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Kuwait Plans Visa Exit System for Migrant Workers

On December 16, 2015

Following the examples of Saudi Arabia and Qatar, Kuwait announced plans to adopt an exit-visa system that would require migrants to gain written permission from their sponsor/employer in order to leave the country. This additional restriction to migrants’ mobility displaces more authority to kafeels and provides them with yet another tool to exploit workers.

Acting Director General of the Manpower Authority Ahmad al-Mousa told al-Rai newspaper that they are now working “on finding a mechanism” to apply the system, which authorities have previously considered, to private sector workers. Al-Mousa referred to examples of “other GCC countries” to justify the initiative but otherwise did not explain the rationale behind the policy.

Qatar and Saudi Arabia cite security concerns to justify the exit visa system, holding that it reduces the likelihood of theft and other crimes. In reality, rights groups have shown that the system only facilitates crimes against migrant workers; employers can blackmail workers in exchange for receiving their documents or exit visas, or simply refuse to issue the exit visa, leaving innocent migrant workers stranded for years. Notably, Qatar recently reconfigured its kafala system as an “entry and exit system,” leaving in tact one its most exploitative components. The UAE and Oman do not have exit visas.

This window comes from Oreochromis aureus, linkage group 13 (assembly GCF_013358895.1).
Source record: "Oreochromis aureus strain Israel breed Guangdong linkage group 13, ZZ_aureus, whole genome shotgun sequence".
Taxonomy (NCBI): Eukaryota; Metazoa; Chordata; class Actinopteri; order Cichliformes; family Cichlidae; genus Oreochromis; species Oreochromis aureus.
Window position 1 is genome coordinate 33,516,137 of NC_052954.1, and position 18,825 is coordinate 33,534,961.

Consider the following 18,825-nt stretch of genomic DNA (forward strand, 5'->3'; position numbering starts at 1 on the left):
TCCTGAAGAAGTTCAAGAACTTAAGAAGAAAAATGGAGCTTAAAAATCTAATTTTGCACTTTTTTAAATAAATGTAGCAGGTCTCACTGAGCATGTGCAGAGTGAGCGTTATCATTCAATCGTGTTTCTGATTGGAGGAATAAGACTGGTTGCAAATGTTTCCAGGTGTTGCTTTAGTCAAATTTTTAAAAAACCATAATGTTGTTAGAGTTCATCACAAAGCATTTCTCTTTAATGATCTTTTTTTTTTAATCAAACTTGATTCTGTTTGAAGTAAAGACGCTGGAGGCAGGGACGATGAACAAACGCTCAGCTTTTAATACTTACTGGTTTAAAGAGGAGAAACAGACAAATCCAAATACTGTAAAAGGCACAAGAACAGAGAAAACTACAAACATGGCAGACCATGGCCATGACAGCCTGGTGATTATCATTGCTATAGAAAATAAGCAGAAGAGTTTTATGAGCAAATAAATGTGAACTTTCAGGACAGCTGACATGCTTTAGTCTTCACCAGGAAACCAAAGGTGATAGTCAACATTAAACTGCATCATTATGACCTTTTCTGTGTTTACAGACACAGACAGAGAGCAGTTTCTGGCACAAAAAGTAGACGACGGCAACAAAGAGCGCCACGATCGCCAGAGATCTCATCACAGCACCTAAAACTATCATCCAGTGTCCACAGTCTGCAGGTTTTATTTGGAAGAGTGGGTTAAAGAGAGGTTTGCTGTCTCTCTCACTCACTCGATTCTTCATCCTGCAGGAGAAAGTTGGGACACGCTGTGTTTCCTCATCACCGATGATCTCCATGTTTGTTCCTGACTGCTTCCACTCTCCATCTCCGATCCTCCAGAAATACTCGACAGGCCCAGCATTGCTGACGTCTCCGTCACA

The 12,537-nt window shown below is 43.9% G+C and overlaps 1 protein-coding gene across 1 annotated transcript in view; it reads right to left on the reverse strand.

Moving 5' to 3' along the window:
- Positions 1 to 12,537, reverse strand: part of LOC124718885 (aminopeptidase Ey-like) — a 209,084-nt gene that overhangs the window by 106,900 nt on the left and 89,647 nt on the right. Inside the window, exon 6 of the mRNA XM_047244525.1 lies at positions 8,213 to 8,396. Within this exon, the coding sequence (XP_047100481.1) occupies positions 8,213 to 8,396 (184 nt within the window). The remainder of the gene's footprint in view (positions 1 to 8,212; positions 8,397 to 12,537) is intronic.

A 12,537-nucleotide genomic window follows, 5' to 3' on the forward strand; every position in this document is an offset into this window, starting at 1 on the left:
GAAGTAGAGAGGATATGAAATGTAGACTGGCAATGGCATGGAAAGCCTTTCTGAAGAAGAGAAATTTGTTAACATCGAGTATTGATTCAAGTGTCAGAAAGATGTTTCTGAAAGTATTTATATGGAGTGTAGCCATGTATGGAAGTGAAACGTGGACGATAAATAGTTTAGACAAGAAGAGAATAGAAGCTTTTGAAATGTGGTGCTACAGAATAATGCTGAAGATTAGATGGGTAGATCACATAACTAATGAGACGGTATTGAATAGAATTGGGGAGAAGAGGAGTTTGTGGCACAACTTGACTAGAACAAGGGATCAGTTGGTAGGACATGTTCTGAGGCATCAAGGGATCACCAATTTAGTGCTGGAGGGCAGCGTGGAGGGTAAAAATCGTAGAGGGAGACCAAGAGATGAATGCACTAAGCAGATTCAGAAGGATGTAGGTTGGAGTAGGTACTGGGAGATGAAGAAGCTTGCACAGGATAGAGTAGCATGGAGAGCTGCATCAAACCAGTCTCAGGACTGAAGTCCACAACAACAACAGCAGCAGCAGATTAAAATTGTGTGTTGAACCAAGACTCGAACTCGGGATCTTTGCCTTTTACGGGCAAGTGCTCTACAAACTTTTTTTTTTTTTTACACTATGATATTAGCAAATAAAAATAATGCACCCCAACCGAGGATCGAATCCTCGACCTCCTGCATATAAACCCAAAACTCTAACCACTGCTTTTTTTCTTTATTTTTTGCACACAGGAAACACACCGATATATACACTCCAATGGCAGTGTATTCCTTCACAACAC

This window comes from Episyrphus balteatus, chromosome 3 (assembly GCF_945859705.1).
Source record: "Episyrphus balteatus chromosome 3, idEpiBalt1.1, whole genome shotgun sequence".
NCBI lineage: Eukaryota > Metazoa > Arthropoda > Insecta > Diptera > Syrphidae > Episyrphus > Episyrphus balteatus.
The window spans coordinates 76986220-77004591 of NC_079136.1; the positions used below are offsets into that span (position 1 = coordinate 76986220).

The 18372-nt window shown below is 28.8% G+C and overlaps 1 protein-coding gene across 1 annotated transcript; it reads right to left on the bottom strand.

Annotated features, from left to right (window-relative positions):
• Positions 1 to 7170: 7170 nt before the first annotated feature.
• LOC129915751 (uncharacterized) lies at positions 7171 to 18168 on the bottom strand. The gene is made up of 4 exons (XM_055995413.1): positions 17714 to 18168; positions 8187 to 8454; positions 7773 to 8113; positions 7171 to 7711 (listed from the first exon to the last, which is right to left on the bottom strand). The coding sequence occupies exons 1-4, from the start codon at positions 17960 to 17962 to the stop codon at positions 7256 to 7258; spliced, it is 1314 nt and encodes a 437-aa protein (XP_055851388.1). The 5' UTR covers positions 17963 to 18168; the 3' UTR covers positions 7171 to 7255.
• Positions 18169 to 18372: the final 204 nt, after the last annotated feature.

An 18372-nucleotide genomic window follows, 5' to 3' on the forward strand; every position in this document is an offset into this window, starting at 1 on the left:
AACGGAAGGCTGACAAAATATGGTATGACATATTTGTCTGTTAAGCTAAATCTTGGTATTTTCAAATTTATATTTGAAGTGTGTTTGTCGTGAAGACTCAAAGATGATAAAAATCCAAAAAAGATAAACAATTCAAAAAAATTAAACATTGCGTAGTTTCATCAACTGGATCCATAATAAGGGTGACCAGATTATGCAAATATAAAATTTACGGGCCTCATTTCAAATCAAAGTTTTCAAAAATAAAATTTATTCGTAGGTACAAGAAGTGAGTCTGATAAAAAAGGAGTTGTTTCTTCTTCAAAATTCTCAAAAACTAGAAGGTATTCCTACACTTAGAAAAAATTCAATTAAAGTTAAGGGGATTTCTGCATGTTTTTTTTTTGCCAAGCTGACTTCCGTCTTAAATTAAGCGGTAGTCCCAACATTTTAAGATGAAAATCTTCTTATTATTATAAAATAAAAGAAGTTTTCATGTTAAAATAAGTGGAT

The exit visa system seems to serve the same purpose as passport confiscation, a widely practiced though now illegal means of constraining migrants’ mobility. For many years, Kuwait’s interior ministry encouraged employers to retain their workers’ official documents, fostering suspicion of workers’ mobility as a threat to employers’ “investments.” After much criticism, Kuwait prohibited the confiscation of personal documents on paper, but has yet to hold any errant employers accountable in court. Kuwait recently passed a law that allows employers to “keep” passports of domestic workers if they ‘consent’ – a problematic concept given that domestic workers can scarcely contest their employer’s decision.

In addition to confiscating passports, employers can lodge police reports workers to prevent them from exiting the country. Complaints result in a security hold at the airport and means workers are detained until their employers pick them up.

The new law represents yet another mechanism for police and employers to control workers movement. These restraints on workers physical and employment mobility are violations of basic labor rights and render workers vulnerable to further abuses.